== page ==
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Dissecting human behaviour, from sanitising to Shabbat



“In a big crisis, the world turns to social science,” said Dan Ariely, the renowned Israeli-American professor of psychology and behavioural economics at Duke University. “We have asked young people to take a hit in order to save the older generation. Masks are worn for other people as well as ourselves. It’s very delicate – you need real societal cohesiveness for this to work. Health is a public good, but if just 5% misbehave, everyone loses. A very small minority can spoil it for all of us.”

Ariely was in conversation with South Africa’s Chief Rabbi Dr Warren Goldstein via Zoom on Sunday. Ariely has been advising the Israeli government since March. “They asked me a simple question: How can they give instructions to people in a way that they are likely to follow?” He has helped tailor messaging on good health practices to the Haredi (religious) community, among other interventions.

“The incentives for good behaviour couldn’t be stronger, yet it’s so hard to guide human behaviour during this pandemic,” Goldstein said.

Ariely noted that Israel is a society that is, in general, positive about self-sacrifice. People go to the army and they are happy to help. “But if you feel you are the only sucker doing it, the system collapses … generosity requires everyone to be generous. If not, we fall down the slippery slope of selfishness. How do we create and maintain generosity?”

Goldstein asserted that human nature is a combination of selfishness and altruism, incentives, and generosity of spirit. He said that our initial definition of “I” is very narrow. “Life is about the journey to expand the notion of ‘I’ to your spouse, your children, your community. And leadership is also about expanding circles of influence.”

Both spoke about how, in showing our behaviour to others, we tell them (and ourselves) who we are. “It’s easier to see bad behaviour in others, such as not wearing masks,” said Ariely, “and the way we behave signals to others. Mask wearing in the street has no health effect, but it’s an important habit, a very visible one.”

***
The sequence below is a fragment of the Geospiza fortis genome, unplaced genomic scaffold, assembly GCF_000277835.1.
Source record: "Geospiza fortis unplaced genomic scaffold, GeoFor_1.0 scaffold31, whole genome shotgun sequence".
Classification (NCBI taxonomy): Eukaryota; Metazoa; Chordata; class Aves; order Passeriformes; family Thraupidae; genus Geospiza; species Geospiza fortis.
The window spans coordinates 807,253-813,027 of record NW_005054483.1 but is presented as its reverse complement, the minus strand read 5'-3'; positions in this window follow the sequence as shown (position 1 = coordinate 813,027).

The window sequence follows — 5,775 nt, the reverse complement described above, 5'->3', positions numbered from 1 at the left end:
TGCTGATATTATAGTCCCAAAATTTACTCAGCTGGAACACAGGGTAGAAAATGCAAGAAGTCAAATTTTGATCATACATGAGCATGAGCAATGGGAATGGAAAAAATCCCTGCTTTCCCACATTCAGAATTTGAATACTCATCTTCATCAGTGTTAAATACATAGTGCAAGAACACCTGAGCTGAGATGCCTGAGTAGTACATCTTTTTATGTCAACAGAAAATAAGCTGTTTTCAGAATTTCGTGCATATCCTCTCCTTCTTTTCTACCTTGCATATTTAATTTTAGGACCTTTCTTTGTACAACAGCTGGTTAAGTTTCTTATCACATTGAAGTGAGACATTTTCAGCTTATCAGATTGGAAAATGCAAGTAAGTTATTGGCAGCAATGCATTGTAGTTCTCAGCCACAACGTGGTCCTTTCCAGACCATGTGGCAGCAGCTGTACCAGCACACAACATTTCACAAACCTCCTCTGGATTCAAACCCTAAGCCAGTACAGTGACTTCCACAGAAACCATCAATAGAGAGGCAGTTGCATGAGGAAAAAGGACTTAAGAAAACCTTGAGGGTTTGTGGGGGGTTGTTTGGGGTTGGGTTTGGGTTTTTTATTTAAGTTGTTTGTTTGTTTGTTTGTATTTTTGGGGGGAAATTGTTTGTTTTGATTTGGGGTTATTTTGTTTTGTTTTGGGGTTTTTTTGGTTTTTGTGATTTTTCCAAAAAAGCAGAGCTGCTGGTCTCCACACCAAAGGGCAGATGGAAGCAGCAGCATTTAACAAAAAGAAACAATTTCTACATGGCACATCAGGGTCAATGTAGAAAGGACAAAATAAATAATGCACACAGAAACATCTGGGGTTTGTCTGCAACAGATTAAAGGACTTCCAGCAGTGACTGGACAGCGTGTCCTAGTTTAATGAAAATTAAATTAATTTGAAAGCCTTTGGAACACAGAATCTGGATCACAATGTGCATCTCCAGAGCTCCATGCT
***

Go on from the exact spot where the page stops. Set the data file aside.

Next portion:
Goldstein spoke about how in Judaism, we do mitzvot and model to people who we are, and they send signals to us. This strengthens faith, compassion, humanity, and kindness in a virtuous circle. “I’m asked, ‘Why are there so many physical actions in mitzvot, why is prayer so structured?’,” said Goldstein. “It’s about trying to turn you into the best possible version of yourself.”

Rituals are also important. The ritual of washing hands is a focusing activity, done on waking up and before eating bread. Actions mould thoughts, focus attention, and increase joy. “They create kavanah (intention). We think, anticipate, and pay attention,” Goldstein said.

Goldstein has had many conversations with Ariely about the Shabbat Project – his initiative that encourages Jews worldwide to keep Shabbat. They agreed from the get-go that there should be no half-measures; it would need to be “an immersive experience, a full submission” for people to derive the value and gravity of Shabbat. “What seem like restrictions allow liberation and freedom,” Goldstein said.

“Shabbat helps you let down your mental load,” Ariely said. He explained the notion of “depletion”, where we get physically and mentally tired, and it’s harder to make decisions, and harder to exert self-control. “That’s why people eat junk food at night.”

In reflecting on lockdown and the grand global experience that is COVID-19, Ariely noted that some of his habits have changed, like cooking more and meeting people from his living room. “We should make a mental note on those behaviours we want to keep. Zoom is no substitute for being with people. It’s efficient but antisocial – we know something deep is missing.”

As South Africa prepares to reopen its shuls under strict sanitary conditions, Goldstein is looking forward to the relationships and human energy generated by the bonding of communal prayer. He promised to hold more public conversations with behaviour guru Ariely in future.

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